US10329074B2 - Method of making a thermally insulated shipper - Google Patents

Method of making a thermally insulated shipper Download PDF

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US10329074B2
US10329074B2 US14/938,966 US201514938966A US10329074B2 US 10329074 B2 US10329074 B2 US 10329074B2 US 201514938966 A US201514938966 A US 201514938966A US 10329074 B2 US10329074 B2 US 10329074B2
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outer shell
vip
step
bottom
shipper
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US20160059448A1 (en
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Ajit Ranade
John Stephan
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Sonoco Development Inc
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Sonoco Development Inc
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Priority to US13/908,607 priority Critical patent/US9272475B2/en
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    • BPERFORMING OPERATIONS; TRANSPORTING
    • B65CONVEYING; PACKING; STORING; HANDLING THIN OR FILAMENTARY MATERIAL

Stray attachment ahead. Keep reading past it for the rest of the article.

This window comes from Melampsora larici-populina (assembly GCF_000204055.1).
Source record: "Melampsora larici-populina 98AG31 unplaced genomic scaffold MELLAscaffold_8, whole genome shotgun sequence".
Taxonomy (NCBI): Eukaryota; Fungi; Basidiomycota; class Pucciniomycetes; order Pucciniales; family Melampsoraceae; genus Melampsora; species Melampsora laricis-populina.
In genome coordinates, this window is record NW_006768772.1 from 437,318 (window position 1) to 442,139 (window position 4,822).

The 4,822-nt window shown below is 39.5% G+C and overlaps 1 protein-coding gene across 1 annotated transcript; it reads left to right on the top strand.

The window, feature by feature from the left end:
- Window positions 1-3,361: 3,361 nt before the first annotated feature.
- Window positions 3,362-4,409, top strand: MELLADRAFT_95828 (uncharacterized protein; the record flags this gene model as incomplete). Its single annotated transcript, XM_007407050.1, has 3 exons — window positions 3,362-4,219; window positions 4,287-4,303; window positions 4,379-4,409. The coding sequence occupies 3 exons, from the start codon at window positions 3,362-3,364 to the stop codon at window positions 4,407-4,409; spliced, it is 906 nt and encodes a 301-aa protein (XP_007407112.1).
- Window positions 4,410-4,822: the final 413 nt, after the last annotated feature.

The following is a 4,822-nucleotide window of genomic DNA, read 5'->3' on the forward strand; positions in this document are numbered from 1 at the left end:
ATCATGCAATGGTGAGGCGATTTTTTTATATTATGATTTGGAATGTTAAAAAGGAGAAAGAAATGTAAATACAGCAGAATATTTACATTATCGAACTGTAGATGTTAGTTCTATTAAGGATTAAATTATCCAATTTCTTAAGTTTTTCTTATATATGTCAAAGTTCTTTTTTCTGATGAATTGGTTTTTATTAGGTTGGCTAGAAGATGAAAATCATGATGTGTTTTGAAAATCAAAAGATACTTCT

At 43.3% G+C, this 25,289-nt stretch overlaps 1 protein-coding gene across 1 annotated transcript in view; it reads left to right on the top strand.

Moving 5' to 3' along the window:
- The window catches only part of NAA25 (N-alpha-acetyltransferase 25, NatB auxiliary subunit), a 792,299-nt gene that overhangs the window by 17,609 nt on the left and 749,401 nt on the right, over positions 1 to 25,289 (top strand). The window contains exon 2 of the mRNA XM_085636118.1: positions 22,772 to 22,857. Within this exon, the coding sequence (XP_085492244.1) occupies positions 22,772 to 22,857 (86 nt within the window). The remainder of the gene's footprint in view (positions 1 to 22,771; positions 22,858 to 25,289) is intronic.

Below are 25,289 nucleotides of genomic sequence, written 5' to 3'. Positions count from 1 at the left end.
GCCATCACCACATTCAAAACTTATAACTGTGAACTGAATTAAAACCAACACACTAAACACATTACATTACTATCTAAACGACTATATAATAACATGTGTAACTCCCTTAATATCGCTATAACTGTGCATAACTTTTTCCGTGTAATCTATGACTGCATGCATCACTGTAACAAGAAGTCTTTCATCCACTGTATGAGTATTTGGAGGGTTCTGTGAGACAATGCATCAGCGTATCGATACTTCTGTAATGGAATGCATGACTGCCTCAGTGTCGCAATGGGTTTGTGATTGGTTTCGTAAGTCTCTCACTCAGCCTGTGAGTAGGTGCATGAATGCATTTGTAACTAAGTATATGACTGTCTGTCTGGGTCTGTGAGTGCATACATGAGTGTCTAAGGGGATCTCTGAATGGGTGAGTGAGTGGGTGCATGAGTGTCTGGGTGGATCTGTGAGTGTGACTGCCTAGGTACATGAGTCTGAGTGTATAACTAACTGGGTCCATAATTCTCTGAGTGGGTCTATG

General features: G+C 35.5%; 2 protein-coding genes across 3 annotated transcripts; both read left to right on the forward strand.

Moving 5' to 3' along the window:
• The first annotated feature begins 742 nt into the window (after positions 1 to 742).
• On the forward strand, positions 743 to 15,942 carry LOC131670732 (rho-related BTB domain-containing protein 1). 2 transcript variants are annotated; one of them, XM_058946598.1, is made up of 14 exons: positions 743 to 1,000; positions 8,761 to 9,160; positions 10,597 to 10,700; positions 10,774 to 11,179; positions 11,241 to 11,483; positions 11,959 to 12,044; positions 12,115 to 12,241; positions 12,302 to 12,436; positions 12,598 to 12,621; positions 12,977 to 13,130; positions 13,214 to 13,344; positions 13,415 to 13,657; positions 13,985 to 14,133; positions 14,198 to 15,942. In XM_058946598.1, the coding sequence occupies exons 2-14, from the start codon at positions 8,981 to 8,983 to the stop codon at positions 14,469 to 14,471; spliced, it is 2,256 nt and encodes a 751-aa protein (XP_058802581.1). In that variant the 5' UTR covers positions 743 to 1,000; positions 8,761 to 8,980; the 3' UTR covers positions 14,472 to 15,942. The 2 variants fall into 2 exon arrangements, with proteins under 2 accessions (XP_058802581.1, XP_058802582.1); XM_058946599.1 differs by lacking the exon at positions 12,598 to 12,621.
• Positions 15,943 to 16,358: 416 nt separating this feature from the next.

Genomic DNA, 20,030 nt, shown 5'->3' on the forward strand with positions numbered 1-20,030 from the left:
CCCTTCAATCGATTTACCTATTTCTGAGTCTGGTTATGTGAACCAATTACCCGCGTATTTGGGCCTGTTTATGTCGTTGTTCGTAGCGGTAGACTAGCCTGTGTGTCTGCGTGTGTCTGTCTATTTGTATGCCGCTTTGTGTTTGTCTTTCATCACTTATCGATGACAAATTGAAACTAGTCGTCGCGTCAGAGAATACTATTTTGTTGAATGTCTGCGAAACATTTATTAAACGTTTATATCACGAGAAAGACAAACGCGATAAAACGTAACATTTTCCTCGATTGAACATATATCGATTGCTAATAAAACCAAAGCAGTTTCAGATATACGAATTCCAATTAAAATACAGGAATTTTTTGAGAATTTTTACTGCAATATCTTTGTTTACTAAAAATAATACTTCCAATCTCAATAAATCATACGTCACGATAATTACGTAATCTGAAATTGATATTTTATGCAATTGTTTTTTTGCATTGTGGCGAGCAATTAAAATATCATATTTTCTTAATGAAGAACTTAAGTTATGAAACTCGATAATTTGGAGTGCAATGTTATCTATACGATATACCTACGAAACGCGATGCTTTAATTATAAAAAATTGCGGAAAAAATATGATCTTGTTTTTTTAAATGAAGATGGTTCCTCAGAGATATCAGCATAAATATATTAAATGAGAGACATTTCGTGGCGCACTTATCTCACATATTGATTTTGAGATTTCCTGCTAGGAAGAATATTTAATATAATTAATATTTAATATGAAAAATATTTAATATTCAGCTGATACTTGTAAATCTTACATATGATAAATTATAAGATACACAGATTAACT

• B65DCONTAINERS FOR STORAGE OR TRANSPORT OF ARTICLES OR MATERIALS, e.g. BAGS, BARRELS, BOTTLES, BOXES, CANS, CARTONS, CRATES, DRUMS, JARS, TANKS, HOPPERS, FORWARDING CONTAINERS; ACCESSORIES, CLOSURES, OR FITTINGS THEREFOR; PACKAGING ELEMENTS; PACKAGES
    • B65D81/00Containers, packaging elements, or packages, for contents presenting particular transport or storage problems, or adapted to be used for non-packaging purposes after removal of contents
    • B65D81/38Containers, packaging elements, or packages, for contents presenting particular transport or storage problems, or adapted to be used for non-packaging purposes after removal of contents with thermal insulation
    • B65D81/3813Containers, packaging elements, or packages, for contents presenting particular transport or storage problems, or adapted to be used for non-packaging purposes after removal of contents with thermal insulation rigid container being in the form of a box, tray or like container